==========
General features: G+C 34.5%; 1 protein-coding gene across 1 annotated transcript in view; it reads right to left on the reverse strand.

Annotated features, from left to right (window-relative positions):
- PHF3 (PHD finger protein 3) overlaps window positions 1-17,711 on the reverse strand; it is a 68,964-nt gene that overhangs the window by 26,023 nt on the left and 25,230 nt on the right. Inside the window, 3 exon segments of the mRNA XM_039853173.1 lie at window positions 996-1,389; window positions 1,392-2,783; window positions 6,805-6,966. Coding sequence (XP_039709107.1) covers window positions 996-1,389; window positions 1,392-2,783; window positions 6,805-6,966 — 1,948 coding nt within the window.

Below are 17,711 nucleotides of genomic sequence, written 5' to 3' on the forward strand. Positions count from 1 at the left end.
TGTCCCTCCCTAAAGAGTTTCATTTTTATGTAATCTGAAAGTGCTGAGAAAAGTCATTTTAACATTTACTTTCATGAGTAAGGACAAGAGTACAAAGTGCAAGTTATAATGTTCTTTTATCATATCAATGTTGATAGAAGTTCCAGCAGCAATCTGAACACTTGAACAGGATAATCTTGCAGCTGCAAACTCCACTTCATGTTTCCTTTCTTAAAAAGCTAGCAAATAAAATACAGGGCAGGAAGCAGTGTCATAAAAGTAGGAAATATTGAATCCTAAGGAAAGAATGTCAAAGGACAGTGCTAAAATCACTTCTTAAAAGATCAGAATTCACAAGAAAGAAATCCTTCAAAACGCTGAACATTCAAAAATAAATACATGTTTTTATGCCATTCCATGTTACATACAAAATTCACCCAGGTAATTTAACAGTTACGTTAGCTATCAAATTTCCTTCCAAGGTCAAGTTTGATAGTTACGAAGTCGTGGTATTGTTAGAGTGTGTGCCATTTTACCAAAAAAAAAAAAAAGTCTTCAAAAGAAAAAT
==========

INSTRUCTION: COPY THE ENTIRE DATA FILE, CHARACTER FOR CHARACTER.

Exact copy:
General features: G+C 34.5%; 1 protein-coding gene across 1 annotated transcript in view; it reads right to left on the reverse strand.

Annotated features, from left to right (window-relative positions):
- PHF3 (PHD finger protein 3) overlaps window positions 1-17,711 on the reverse strand; it is a 68,964-nt gene that overhangs the window by 26,023 nt on the left and 25,230 nt on the right. Inside the window, 3 exon segments of the mRNA XM_039853173.1 lie at window positions 996-1,389; window positions 1,392-2,783; window positions 6,805-6,966. Coding sequence (XP_039709107.1) covers window positions 996-1,389; window positions 1,392-2,783; window positions 6,805-6,966 — 1,948 coding nt within the window.

Below are 17,711 nucleotides of genomic sequence, written 5' to 3' on the forward strand. Positions count from 1 at the left end.
TGTCCCTCCCTAAAGAGTTTCATTTTTATGTAATCTGAAAGTGCTGAGAAAAGTCATTTTAACATTTACTTTCATGAGTAAGGACAAGAGTACAAAGTGCAAGTTATAATGTTCTTTTATCATATCAATGTTGATAGAAGTTCCAGCAGCAATCTGAACACTTGAACAGGATAATCTTGCAGCTGCAAACTCCACTTCATGTTTCCTTTCTTAAAAAGCTAGCAAATAAAATACAGGGCAGGAAGCAGTGTCATAAAAGTAGGAAATATTGAATCCTAAGGAAAGAATGTCAAAGGACAGTGCTAAAATCACTTCTTAAAAGATCAGAATTCACAAGAAAGAAATCCTTCAAAACGCTGAACATTCAAAAATAAATACATGTTTTTATGCCATTCCATGTTACATACAAAATTCACCCAGGTAATTTAACAGTTACGTTAGCTATCAAATTTCCTTCCAAGGTCAAGTTTGATAGTTACGAAGTCGTGGTATTGTTAGAGTGTGTGCCATTTTACCAAAAAAAAAAAAAAGTCTTCAAAAGAAAAAT